I am free to choose in every moment to respond instead of react,
Responding and reacting are very different ways of approaching a conversation, a challenge or a situation. Responding means that I have listened, processed and thought about a response and possibly responded and gave feedback, where reacting generally has lots of emotion and energy, typically there is no thought and it is usually followed by an outburst or an eruption of words full of venom and then an apology or regret.
Have you ever stopped to ask yourself why there are certain people, phrases and/or moments that “set you off”? It’s almost as though you don’t have any self-control and that all of the self-development, or self-control you thought you had was suddenly lost…
Generally, we find every reason to judge, blame and find excuses as to why “that person” is the cause for my upset or my inability to reason or respond and although we can go our entire lifetime with that kind of a perspective- there is an opportunity to look at “those people” and “those events” as an opportunity to go inward to investigate.
If there is negative energy around someone specific when you think about them, or if you find yourself unable to feel grounded because of all the things going on around you, it might be a good time to be mindful about how often that is happening. If you find yourself yelling all of the time to get your point across, or if getting mad and loud is your way of being heard, it is possible that it’s time to take a look at that too.
We tend to spend most of our time in our heads; figuring things out, analyzing, judging, condemning, justifying, controlling, projecting and resisting what is.
Being mindful and paying attention to what is going on in our though process, how were thinking, feeling and reacting is really the beginning of awakening.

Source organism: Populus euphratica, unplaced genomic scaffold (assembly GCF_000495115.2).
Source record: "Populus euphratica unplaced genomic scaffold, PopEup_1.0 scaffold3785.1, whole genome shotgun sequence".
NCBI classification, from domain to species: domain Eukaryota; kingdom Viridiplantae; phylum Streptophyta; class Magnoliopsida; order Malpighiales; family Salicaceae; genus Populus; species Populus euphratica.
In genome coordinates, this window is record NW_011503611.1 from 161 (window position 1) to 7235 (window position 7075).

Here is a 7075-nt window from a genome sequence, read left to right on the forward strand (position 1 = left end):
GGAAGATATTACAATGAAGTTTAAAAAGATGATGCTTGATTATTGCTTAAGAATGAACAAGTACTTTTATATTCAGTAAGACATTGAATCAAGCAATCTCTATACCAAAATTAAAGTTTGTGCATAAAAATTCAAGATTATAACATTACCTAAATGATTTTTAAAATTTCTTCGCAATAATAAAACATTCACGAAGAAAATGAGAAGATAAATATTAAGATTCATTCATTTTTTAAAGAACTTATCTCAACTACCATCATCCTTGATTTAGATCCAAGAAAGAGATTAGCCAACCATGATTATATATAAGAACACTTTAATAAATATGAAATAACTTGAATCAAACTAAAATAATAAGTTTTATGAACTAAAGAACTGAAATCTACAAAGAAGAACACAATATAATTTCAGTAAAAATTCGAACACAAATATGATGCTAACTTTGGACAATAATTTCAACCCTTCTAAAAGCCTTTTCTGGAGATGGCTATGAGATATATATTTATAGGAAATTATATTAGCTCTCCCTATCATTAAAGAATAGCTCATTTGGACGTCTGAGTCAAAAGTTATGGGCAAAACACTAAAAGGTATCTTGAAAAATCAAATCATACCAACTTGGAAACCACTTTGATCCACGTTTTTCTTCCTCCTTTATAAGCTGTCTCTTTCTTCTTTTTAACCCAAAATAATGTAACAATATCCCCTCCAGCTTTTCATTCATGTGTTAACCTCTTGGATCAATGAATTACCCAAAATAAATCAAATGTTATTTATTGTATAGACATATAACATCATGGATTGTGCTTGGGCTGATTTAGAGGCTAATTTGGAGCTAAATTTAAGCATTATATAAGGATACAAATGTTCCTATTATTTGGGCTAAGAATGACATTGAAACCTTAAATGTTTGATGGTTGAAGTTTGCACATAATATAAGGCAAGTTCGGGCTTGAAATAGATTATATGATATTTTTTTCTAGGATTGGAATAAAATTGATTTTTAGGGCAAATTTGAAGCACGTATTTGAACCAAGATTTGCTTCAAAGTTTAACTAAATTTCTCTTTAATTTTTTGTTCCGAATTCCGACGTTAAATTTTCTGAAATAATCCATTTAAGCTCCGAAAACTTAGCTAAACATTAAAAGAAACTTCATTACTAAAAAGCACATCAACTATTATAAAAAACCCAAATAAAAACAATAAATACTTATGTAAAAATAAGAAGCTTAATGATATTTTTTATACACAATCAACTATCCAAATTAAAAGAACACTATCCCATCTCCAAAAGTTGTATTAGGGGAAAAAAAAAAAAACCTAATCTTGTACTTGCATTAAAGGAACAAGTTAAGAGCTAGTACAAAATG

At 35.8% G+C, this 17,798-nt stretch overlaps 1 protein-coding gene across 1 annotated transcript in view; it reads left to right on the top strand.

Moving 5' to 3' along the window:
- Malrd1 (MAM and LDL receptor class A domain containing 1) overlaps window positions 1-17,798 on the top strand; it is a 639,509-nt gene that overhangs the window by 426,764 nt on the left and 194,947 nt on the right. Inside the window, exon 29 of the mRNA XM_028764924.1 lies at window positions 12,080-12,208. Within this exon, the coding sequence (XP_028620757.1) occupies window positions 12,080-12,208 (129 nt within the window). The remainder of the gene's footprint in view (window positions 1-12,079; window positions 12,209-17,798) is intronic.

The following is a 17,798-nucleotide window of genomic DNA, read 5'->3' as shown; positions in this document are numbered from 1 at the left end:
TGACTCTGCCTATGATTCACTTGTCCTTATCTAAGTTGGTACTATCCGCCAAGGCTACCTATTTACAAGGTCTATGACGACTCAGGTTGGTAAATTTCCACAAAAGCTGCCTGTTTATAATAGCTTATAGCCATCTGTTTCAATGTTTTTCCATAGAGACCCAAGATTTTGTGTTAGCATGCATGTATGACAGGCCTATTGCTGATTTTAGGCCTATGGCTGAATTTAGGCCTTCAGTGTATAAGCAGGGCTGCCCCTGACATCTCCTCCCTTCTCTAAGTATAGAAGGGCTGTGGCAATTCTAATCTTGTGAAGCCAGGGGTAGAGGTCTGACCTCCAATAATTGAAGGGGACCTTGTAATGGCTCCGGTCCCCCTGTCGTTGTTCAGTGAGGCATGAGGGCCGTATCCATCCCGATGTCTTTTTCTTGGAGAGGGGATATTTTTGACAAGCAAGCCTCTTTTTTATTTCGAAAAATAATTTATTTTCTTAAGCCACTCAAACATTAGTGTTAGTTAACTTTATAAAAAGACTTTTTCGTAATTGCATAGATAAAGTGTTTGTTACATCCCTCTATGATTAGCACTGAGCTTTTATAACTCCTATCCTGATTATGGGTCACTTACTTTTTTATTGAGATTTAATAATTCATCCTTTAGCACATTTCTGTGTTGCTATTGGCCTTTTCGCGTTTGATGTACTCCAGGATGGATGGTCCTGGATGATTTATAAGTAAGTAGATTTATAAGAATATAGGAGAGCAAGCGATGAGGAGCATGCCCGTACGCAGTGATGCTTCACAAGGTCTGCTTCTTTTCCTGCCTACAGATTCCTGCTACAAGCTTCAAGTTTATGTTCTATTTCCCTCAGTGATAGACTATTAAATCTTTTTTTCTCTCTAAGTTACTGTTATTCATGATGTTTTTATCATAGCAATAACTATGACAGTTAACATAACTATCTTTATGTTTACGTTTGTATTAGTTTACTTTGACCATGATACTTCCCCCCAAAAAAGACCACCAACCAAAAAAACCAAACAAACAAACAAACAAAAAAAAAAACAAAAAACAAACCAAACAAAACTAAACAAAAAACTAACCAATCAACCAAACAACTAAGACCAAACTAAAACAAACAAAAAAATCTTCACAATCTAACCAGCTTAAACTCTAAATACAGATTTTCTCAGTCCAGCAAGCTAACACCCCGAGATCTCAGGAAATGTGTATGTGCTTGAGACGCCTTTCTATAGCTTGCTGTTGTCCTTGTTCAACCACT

Being able to respond instead of reacting in many cases is a result of feeling grounded and safe. It has to do with feeling anchored in our physical body and in our own truth and not feeling like we are controlled by those things around us or things that are out of our control. There are certainly many practices for feeling grounded although meditation, prayer and breathwork tend to be among the most effective.
Meditation and stillness is such an incredible practice, and when made a priority it is life-changing. When we go within, when we take time to be still and anchor to that greater something ( the power that is literally breathing and sustaining us in each and every moment ) we feel a sense of belonging and purpose that does not and cannot come from the outside world, or the acceptance or approval of others.
Interestingly enough, our ability to respond to another from a kind and loving perspective, or even to be neutral and to see a situation from more than one vantage point is related to this sense of connectedness, just as an inability to respond is related to a disconnectedness.
This week I pay attention to how often I respond and/or react to others, especially around the unexpected. Do I flow with or am I resistant? Am I a team player or in my head am I projecting feelings of anger or rage? How do I feel in my body? Is there pain? Am I feeling contracted? Am I willing to pay attention to what is happening with me? Do I spend more time in my head than anywhere else? How am I BEing?
Today I am willing to begin a practice in one of the three areas of either meditation, prayer or breath-work. Taking at least 15 minutes per day to be still. My commitment is to pay attention to how I BE…